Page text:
August 26, 2015
Lawn and turf benefits

While home lawns help create a serene and beautiful landscape, turf grass provides a great deal more than a lush outdoor carpet for your property. Believe it or not, turf is North America's largest agricultural crop. Because it is so commonplace in the landscape, it is easy to overlook the many benefits of turf. Here are some reasons why turf is so important:


Business and economic improvement
Lawns increase the value of a property by 15 to 20 per cent. They improve curb appeal. Real estate agents will tell you that homes with well-maintained landscapes and turf sell quicker and for higher values. Property managers say that well-maintained landscapes increase tenant satisfaction and lower vacancy rates.

Climate control
Turf serves as a natural air-conditioner. On a hot day, compare the difference between standing on pavement and standing on turf. The difference in temperature and comfort is measurable. The turf on eight average-sized healthy front lawns has the cooling effect of 70 tons of air conditioning, enough for 16 average homes.

Dust filter
Turf traps dust and smoke particles from the air and acts as a filter for the air we breathe. This is particularly important in urban areas where dust generated by cars and trucks can be trapped and washed down into the soil, preventing further movement.

Erosion control
Grass offers a very efficient and inexpensive erosion control function. Turf intercepts raindrops before they disturb the soil. Turf promotes water percolation rather than runoff. Our streams and drainage infrastructure would be absolutely overwhelmed if not for turf's water-retention capabilities. Our fertile soil would be lost if the turf biomass was not so efficient at slowing water runoff.

Golf courses
Millions of people play golf for exercise and relaxation. Turf is an integral part of this enjoyable activity.

Environmental benefits
Grass plants capture and use greenhouse gases, thereby counteracting climate change. Turf also traps air pollution and generates much of the oxygen we breathe. A 50- by 50-foot lawn produces enough oxygen for a family of four to breathe for one year. Turf also acts as a barrier that deters chemicals from entering the soil profile.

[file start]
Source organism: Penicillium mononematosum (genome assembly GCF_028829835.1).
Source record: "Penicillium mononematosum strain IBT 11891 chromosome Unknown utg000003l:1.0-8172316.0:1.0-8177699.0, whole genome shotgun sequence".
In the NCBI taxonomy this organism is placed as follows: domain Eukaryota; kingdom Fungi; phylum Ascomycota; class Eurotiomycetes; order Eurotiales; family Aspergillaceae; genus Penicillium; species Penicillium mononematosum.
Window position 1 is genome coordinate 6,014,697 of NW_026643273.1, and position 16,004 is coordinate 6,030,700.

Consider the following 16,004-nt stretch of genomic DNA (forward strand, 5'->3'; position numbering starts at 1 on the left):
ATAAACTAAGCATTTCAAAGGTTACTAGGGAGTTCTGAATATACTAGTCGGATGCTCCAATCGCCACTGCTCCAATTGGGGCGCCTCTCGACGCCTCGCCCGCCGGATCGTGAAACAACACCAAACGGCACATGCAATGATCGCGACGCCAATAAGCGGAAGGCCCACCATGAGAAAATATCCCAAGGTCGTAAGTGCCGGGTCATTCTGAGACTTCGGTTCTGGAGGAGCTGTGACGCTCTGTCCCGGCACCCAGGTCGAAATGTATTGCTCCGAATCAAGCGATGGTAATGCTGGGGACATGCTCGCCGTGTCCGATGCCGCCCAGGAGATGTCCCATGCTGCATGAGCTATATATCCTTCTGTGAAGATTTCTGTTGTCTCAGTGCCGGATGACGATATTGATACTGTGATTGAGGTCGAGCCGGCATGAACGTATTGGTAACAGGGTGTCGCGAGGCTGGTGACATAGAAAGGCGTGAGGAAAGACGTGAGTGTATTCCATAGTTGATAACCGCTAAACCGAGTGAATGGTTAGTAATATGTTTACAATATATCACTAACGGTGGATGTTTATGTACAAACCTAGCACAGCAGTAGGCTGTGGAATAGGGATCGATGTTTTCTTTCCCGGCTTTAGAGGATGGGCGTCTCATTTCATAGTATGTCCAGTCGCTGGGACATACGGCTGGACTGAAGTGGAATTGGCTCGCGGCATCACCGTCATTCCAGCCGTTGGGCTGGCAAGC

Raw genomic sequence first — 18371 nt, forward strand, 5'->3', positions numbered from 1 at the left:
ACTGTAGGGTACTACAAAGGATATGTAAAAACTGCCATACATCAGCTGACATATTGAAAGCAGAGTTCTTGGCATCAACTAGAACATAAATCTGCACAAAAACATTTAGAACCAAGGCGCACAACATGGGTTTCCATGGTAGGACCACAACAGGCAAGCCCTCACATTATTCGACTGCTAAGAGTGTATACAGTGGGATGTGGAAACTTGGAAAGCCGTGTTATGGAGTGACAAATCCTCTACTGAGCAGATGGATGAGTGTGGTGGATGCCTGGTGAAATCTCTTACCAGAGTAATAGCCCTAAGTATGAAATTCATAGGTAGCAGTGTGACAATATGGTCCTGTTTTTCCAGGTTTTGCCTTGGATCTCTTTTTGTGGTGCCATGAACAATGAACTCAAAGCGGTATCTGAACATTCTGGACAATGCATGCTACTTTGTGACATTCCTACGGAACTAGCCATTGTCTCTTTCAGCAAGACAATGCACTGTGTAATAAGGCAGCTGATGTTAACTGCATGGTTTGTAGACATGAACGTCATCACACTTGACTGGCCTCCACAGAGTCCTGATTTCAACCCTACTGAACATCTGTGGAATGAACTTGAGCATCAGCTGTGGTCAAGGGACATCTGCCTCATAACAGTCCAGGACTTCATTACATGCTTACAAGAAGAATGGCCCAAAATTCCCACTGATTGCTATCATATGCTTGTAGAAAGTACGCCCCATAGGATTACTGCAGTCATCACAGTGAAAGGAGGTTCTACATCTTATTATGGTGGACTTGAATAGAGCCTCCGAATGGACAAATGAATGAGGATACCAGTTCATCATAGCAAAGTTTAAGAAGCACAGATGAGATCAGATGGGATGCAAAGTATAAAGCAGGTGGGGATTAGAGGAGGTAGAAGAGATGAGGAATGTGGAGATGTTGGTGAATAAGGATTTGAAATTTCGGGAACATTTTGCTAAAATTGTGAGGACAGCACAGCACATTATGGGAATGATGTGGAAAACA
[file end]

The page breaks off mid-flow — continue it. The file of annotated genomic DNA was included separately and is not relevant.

The natural shedding of turf stems and leaves, as well as mowing clippings left on the lawn contribute large amounts of valuable organic matter to the soil over a number of years.

Injury reducer
Well-maintained turf areas serve as excellent sports surfaces. Turf helps to absorb physical impact and reduce injuries. As a playing surface it is safer than artificial grass or bare soil. It provides traction and cushioning.

Garbage prevention
Garbage is less likely to be thrown on a landscape that is well maintained.

Therapeutic benefits
Gardens (including turf) provide mental health benefits. The Horticultural Therapy Association exists to promote therapeutic benefits of green space as a technique for rehabilitation. No wonder so many people use landscape pictures as screen savers on computers. It has been shown that looking at images of landscapes and plants helps to reduce stress. Grassy areas in golf courses, cemeteries, parks and homes can create feelings of peacefulness and remind us that the earth is alive.

Noise reducer
Grassy areas can decrease noise by eight to 10 decibels. This is especially important in an urban location.

Water filter
Research over the last ten years has demonstrated that storm water runoff from a healthy lawn rarely occurs. Not only does grass slow down water and soil runoff, but it also protects surface water quality as it filters and cleans the water percolating into streams, drainage systems and aquifers.

The Professional Landcare Network (PLANET),
Sustainable Urban Landscape Information Series,